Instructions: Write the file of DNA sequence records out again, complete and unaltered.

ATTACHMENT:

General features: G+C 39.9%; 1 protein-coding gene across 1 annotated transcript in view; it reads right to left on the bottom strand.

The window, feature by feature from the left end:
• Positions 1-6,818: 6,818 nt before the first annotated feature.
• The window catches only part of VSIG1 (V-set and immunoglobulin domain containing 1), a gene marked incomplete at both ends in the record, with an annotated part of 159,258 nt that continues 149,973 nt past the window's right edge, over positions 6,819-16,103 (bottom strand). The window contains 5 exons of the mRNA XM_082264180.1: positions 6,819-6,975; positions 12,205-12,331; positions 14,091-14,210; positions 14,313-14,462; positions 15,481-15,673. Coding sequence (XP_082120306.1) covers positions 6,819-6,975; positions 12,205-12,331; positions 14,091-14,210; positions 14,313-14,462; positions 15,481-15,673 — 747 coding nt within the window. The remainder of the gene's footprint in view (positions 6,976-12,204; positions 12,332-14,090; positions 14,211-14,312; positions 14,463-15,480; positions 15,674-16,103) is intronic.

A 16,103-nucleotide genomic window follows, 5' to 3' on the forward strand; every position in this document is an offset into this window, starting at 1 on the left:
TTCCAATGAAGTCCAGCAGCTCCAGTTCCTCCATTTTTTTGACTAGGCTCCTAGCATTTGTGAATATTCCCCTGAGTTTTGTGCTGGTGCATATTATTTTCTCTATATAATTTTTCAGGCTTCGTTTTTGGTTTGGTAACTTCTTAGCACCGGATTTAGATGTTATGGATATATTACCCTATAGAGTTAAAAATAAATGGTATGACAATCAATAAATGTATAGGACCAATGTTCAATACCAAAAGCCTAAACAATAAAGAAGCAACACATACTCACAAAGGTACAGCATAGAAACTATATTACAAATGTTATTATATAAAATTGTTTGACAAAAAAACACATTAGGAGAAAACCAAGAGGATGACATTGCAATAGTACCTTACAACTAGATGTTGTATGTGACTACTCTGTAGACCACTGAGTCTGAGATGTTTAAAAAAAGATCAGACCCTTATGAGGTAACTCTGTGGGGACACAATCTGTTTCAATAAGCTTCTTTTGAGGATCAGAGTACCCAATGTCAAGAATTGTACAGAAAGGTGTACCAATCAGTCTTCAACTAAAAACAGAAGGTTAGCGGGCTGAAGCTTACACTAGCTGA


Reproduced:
General features: G+C 39.9%; 1 protein-coding gene across 1 annotated transcript in view; it reads right to left on the bottom strand.

The window, feature by feature from the left end:
• Positions 1-6,818: 6,818 nt before the first annotated feature.
• The window catches only part of VSIG1 (V-set and immunoglobulin domain containing 1), a gene marked incomplete at both ends in the record, with an annotated part of 159,258 nt that continues 149,973 nt past the window's right edge, over positions 6,819-16,103 (bottom strand). The window contains 5 exons of the mRNA XM_082264180.1: positions 6,819-6,975; positions 12,205-12,331; positions 14,091-14,210; positions 14,313-14,462; positions 15,481-15,673. Coding sequence (XP_082120306.1) covers positions 6,819-6,975; positions 12,205-12,331; positions 14,091-14,210; positions 14,313-14,462; positions 15,481-15,673 — 747 coding nt within the window. The remainder of the gene's footprint in view (positions 6,976-12,204; positions 12,332-14,090; positions 14,211-14,312; positions 14,463-15,480; positions 15,674-16,103) is intronic.

A 16,103-nucleotide genomic window follows, 5' to 3' on the forward strand; every position in this document is an offset into this window, starting at 1 on the left:
TTCCAATGAAGTCCAGCAGCTCCAGTTCCTCCATTTTTTTGACTAGGCTCCTAGCATTTGTGAATATTCCCCTGAGTTTTGTGCTGGTGCATATTATTTTCTCTATATAATTTTTCAGGCTTCGTTTTTGGTTTGGTAACTTCTTAGCACCGGATTTAGATGTTATGGATATATTACCCTATAGAGTTAAAAATAAATGGTATGACAATCAATAAATGTATAGGACCAATGTTCAATACCAAAAGCCTAAACAATAAAGAAGCAACACATACTCACAAAGGTACAGCATAGAAACTATATTACAAATGTTATTATATAAAATTGTTTGACAAAAAAACACATTAGGAGAAAACCAAGAGGATGACATTGCAATAGTACCTTACAACTAGATGTTGTATGTGACTACTCTGTAGACCACTGAGTCTGAGATGTTTAAAAAAAGATCAGACCCTTATGAGGTAACTCTGTGGGGACACAATCTGTTTCAATAAGCTTCTTTTGAGGATCAGAGTACCCAATGTCAAGAATTGTACAGAAAGGTGTACCAATCAGTCTTCAACTAAAAACAGAAGGTTAGCGGGCTGAAGCTTACACTAGCTGA